Was autokrator or basileus used?

I was learned the Erasmian pronunciation in school btw, but when reading Koine/Byzantine texts I'll use the modern greek pronunciation.
« Last Edit: October 22, 2012, 02:47:00 PM by Cyrillic » Logged

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« Reply #55 on: October 22, 2012, 02:54:14 PM »

If we should return to the artificial and probably largely incorrect attempted reconstruction of Greek phonology by the Renaissance humanist Erasmus (which we might well more fairly term "seminary Greek" as opposed to "Byzantine Greek"), what about scripture readings in the ENGLISH language?

Should we also start a movement to revert to Renaissance standardations of English too, and read the Psalms in the "original Elizabethan" as found in
THE 1611 KING JAMES WORD OF GOD?Huh

Hehe, there ARE some Protestant KJV onlyists.


I noticed, for the first time the other day that the KJV mistranslated a passage in the NT "Love God and honor the King" when in Greek it actually would read: "Love God and honor the Emperor". While it IS applicable to any leader (since the Roman Emperor was persecuting Christians at the time), its a kind of funny and clear example of almost purposeful mistranslation to encourage certain interpretations (IE: honor the King of England who had the Bible translated)

Was autokrator or basileus used?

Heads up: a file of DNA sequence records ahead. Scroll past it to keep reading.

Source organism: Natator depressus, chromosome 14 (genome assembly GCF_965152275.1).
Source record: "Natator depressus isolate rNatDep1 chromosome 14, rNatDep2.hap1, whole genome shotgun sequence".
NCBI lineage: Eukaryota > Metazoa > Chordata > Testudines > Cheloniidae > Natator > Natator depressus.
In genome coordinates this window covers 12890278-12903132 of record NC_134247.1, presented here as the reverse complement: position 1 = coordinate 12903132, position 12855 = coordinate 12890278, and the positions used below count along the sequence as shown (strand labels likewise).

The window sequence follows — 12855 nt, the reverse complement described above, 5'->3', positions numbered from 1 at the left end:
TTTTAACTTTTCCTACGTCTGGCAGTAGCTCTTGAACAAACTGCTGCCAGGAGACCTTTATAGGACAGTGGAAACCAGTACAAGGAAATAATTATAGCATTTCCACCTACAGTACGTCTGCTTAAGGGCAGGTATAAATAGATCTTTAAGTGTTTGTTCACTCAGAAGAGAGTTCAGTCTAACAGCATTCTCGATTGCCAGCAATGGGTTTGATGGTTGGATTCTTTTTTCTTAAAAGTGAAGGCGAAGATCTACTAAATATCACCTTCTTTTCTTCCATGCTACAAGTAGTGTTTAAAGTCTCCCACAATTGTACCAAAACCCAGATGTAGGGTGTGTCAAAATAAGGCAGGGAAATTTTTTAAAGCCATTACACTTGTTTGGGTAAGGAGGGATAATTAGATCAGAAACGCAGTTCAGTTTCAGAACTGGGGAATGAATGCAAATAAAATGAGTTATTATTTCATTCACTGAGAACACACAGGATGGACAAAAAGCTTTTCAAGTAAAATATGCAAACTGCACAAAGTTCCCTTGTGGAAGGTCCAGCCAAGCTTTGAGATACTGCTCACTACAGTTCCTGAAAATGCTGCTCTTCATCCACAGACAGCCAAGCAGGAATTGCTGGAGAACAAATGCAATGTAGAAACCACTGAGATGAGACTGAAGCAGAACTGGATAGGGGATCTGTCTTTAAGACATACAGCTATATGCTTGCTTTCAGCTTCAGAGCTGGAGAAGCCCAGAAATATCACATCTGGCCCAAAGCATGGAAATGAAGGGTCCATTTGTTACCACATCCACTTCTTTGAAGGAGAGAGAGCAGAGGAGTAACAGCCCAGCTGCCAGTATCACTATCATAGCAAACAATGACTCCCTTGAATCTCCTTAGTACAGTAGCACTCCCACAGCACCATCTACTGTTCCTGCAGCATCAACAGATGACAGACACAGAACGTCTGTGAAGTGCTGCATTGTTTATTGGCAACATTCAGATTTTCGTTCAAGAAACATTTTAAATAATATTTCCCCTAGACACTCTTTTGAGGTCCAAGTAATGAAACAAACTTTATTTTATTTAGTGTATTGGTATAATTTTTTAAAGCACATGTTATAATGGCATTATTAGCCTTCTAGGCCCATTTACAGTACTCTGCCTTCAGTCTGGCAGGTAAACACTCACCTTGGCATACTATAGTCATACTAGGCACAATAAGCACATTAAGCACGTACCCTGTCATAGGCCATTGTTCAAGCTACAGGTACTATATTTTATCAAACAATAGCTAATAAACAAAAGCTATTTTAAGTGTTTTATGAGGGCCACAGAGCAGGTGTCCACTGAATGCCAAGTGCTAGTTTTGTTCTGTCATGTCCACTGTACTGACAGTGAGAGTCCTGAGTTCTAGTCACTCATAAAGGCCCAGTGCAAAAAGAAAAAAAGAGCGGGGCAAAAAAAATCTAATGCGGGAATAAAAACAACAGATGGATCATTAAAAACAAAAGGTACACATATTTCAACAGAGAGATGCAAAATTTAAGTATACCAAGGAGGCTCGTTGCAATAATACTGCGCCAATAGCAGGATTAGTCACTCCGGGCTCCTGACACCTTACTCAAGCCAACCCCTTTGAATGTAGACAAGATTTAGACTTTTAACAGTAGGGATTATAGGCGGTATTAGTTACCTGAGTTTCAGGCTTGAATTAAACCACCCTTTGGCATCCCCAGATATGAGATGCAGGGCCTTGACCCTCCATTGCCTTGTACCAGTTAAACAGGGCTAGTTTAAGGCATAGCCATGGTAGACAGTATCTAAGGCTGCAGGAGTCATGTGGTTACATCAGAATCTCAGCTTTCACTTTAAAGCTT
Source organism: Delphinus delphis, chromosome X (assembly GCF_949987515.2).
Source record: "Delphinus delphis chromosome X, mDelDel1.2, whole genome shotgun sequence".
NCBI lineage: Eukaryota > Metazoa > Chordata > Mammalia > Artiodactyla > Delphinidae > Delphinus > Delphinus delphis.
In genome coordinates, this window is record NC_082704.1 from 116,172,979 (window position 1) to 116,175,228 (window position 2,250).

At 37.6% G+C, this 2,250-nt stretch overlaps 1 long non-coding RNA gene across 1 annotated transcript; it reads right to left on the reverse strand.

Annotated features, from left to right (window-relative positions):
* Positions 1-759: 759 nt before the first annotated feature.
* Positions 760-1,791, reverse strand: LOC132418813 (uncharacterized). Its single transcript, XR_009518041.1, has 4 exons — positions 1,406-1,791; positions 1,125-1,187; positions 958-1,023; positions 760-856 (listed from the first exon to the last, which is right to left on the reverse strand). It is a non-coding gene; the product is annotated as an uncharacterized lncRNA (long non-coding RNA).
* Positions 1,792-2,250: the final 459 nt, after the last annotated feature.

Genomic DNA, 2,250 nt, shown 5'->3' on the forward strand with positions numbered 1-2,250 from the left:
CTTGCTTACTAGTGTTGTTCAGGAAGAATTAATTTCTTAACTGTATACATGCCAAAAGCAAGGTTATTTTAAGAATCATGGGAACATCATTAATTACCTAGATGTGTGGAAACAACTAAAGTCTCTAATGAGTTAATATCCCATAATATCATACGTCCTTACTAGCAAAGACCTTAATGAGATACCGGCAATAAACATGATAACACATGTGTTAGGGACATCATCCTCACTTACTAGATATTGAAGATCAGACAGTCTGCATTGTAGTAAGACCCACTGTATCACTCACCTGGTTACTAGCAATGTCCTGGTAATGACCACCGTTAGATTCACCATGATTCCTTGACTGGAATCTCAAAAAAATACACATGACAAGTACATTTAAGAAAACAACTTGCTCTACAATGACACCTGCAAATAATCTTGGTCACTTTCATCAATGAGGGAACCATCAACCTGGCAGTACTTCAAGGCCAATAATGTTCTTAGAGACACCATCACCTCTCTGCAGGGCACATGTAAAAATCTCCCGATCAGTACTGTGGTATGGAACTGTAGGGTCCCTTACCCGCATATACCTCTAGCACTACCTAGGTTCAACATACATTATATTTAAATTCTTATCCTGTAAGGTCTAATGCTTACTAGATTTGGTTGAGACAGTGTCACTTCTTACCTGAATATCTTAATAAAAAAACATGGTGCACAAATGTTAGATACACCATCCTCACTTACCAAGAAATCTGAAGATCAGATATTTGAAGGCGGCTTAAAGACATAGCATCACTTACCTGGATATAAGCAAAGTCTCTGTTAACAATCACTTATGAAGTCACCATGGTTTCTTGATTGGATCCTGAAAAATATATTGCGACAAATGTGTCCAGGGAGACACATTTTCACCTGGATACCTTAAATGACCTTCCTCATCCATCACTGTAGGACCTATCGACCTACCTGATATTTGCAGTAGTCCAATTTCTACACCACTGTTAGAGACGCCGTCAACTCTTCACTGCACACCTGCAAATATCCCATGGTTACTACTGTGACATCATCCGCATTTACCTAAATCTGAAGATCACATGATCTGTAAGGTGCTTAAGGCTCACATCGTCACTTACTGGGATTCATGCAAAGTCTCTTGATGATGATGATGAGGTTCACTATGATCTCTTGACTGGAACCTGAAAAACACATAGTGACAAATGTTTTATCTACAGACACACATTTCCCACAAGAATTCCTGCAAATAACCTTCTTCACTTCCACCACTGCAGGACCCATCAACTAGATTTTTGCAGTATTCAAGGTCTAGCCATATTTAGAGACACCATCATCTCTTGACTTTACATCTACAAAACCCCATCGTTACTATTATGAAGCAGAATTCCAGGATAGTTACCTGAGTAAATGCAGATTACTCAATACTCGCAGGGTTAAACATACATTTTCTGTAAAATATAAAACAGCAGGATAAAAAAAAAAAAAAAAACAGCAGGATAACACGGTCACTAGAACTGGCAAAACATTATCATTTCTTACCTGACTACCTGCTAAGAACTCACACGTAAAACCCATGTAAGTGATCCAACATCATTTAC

I was learned the Erasmian pronunciation in school btw, but when reading Koine/Byzantine texts I'll use the modern greek pronunciation.

It was basileus, but we can't just look at the direct translation, but the overall context, as I pointed out, St. Peter would have been writing from Rome and was writing to the faithful who were in Roman provinces, and therefore had no other king but Caesar.
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« Reply #56 on: October 22, 2012, 02:57:56 PM »

If we should return to the artificial and probably largely incorrect attempted reconstruction of Greek phonology by the Renaissance humanist Erasmus (which we might well more fairly term "seminary Greek" as opposed to "Byzantine Greek"), what about scripture readings in the ENGLISH language?

Should we also start a movement to revert to Renaissance standardations of English too, and read the Psalms in the "original Elizabethan" as found in
THE 1611 KING JAMES WORD OF GOD?Huh

Hehe, there ARE some Protestant KJV onlyists.


I noticed, for the first time the other day that the KJV mistranslated a passage in the NT "Love God and honor the King" when in Greek it actually would read: "Love God and honor the Emperor". While it IS applicable to any leader (since the Roman Emperor was persecuting Christians at the time), its a kind of funny and clear example of almost purposeful mistranslation to encourage certain interpretations (IE: honor the King of England who had the Bible translated)